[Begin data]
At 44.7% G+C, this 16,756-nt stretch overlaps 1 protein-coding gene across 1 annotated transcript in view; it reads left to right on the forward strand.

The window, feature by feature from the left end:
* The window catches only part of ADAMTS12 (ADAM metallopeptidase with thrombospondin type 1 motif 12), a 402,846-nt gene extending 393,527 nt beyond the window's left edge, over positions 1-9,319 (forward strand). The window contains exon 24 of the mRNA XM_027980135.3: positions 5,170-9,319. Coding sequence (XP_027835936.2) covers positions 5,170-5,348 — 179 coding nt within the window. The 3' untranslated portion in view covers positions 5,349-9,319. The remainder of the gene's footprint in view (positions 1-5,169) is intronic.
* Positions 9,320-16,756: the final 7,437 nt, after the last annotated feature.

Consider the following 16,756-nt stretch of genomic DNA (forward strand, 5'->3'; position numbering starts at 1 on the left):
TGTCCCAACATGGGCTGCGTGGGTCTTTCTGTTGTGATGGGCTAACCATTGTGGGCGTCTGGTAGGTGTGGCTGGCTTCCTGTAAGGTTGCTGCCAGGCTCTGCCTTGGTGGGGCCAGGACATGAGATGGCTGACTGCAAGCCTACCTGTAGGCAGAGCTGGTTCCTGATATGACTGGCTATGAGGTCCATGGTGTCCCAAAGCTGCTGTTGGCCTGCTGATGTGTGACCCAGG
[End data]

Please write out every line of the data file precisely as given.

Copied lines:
At 44.7% G+C, this 16,756-nt stretch overlaps 1 protein-coding gene across 1 annotated transcript in view; it reads left to right on the forward strand.

The window, feature by feature from the left end:
* The window catches only part of ADAMTS12 (ADAM metallopeptidase with thrombospondin type 1 motif 12), a 402,846-nt gene extending 393,527 nt beyond the window's left edge, over positions 1-9,319 (forward strand). The window contains exon 24 of the mRNA XM_027980135.3: positions 5,170-9,319. Coding sequence (XP_027835936.2) covers positions 5,170-5,348 — 179 coding nt within the window. The 3' untranslated portion in view covers positions 5,349-9,319. The remainder of the gene's footprint in view (positions 1-5,169) is intronic.
* Positions 9,320-16,756: the final 7,437 nt, after the last annotated feature.

Consider the following 16,756-nt stretch of genomic DNA (forward strand, 5'->3'; position numbering starts at 1 on the left):
TGTCCCAACATGGGCTGCGTGGGTCTTTCTGTTGTGATGGGCTAACCATTGTGGGCGTCTGGTAGGTGTGGCTGGCTTCCTGTAAGGTTGCTGCCAGGCTCTGCCTTGGTGGGGCCAGGACATGAGATGGCTGACTGCAAGCCTACCTGTAGGCAGAGCTGGTTCCTGATATGACTGGCTATGAGGTCCATGGTGTCCCAAAGCTGCTGTTGGCCTGCTGATGTGTGACCCAGG